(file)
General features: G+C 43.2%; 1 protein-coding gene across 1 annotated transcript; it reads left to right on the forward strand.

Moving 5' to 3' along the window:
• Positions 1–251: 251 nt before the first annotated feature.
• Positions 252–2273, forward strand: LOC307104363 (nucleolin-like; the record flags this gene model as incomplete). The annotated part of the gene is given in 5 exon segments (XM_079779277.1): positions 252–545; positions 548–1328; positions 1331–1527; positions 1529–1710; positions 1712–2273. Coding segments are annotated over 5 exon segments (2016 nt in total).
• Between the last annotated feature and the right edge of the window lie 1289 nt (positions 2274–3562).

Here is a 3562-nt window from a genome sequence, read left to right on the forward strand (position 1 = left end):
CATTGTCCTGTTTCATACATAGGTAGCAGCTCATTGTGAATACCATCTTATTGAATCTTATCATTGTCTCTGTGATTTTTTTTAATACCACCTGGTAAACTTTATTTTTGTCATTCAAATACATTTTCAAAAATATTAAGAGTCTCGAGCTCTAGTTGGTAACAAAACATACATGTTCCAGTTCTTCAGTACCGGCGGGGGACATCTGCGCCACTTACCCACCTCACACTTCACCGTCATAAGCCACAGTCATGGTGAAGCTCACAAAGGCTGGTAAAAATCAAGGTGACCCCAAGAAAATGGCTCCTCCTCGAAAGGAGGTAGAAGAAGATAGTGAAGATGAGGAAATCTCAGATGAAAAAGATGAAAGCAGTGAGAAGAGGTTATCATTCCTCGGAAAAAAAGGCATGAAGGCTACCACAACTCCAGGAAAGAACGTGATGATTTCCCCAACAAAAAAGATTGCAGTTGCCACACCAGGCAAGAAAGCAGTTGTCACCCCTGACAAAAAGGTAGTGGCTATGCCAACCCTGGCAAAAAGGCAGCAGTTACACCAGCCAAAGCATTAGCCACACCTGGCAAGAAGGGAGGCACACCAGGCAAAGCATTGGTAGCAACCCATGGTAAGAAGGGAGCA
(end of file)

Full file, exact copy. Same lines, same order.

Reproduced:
General features: G+C 43.2%; 1 protein-coding gene across 1 annotated transcript; it reads left to right on the forward strand.

Moving 5' to 3' along the window:
• Positions 1–251: 251 nt before the first annotated feature.
• Positions 252–2273, forward strand: LOC307104363 (nucleolin-like; the record flags this gene model as incomplete). The annotated part of the gene is given in 5 exon segments (XM_079779277.1): positions 252–545; positions 548–1328; positions 1331–1527; positions 1529–1710; positions 1712–2273. Coding segments are annotated over 5 exon segments (2016 nt in total).
• Between the last annotated feature and the right edge of the window lie 1289 nt (positions 2274–3562).

Here is a 3562-nt window from a genome sequence, read left to right on the forward strand (position 1 = left end):
CATTGTCCTGTTTCATACATAGGTAGCAGCTCATTGTGAATACCATCTTATTGAATCTTATCATTGTCTCTGTGATTTTTTTTAATACCACCTGGTAAACTTTATTTTTGTCATTCAAATACATTTTCAAAAATATTAAGAGTCTCGAGCTCTAGTTGGTAACAAAACATACATGTTCCAGTTCTTCAGTACCGGCGGGGGACATCTGCGCCACTTACCCACCTCACACTTCACCGTCATAAGCCACAGTCATGGTGAAGCTCACAAAGGCTGGTAAAAATCAAGGTGACCCCAAGAAAATGGCTCCTCCTCGAAAGGAGGTAGAAGAAGATAGTGAAGATGAGGAAATCTCAGATGAAAAAGATGAAAGCAGTGAGAAGAGGTTATCATTCCTCGGAAAAAAAGGCATGAAGGCTACCACAACTCCAGGAAAGAACGTGATGATTTCCCCAACAAAAAAGATTGCAGTTGCCACACCAGGCAAGAAAGCAGTTGTCACCCCTGACAAAAAGGTAGTGGCTATGCCAACCCTGGCAAAAAGGCAGCAGTTACACCAGCCAAAGCATTAGCCACACCTGGCAAGAAGGGAGGCACACCAGGCAAAGCATTGGTAGCAACCCATGGTAAGAAGGGAGCA